OUT ON PROVOGUE ON MARCH 13, 2020
King Solomon Hicks grew up in Harlem "around a lot of great musicians." That certainly shows on HARLEM, an 11-song salute to those roots -- and how the 24-year-old guitarist and singer has turned them into his own fierce and distinctive style over the years.
The set, produced by multiple Grammy Award winner Kirk Yano (Miles Davis, Public Enemy, Mariah Carey), showcases Hicks as a writer, player and interpreter. Originals such as the roadhouse ready "421 South Main," the gospel shuffle of "Have Mercy on Me" and the aching instrumental "Riverside Drive" rub musical elbows with staples such as "Everyday I Have the Blues"" and "It's Alright," a Latin-tinged take on the Al Kooper-penned classic "I Love You More Than You Will Ever Know," a funked-up romp through Gary Wright's "Love is Alive" and a searing rendition of Sonny Boy Williamson's "Help me" that closes the album.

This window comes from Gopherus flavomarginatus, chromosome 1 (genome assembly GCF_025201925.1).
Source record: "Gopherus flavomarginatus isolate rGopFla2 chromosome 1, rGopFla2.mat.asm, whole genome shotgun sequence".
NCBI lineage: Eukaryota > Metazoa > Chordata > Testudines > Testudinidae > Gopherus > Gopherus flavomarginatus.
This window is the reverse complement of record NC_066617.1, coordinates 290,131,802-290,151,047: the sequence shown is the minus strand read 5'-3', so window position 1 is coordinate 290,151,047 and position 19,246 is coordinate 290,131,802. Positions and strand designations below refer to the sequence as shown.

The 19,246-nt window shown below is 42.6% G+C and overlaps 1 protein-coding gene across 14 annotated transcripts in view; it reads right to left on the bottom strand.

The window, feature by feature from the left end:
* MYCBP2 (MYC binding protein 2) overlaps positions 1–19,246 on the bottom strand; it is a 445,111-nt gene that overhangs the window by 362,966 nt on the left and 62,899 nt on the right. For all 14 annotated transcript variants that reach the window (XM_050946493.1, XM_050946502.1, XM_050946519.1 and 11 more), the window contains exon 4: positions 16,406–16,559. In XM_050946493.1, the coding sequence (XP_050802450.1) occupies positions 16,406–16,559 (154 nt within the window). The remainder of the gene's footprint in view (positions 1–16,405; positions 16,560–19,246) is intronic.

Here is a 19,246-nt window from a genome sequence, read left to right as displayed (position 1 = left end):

Hicks' playing and singing shine throughout HARLEM, blending reverent familiar with vigorous fresh, the work of an artist deeply rooted in blues birthed decades before him but equally invested in finding his own way of playing it. Yes, every day he sings the blues, but in a manner only Hicks himself can.
A1. I'd Rather Be Blind
A2. Everyday I Have The Blues
A3. What the Devil Loves
A4. 421 South Main
A5. I Love You More Than You'll Ever Know
A6. Headed Back to Memphis
B2. Love Is Alive
B2. Have Mercy on Me
B3. Riverside Drive
B4. It's Alright
B5. Help Me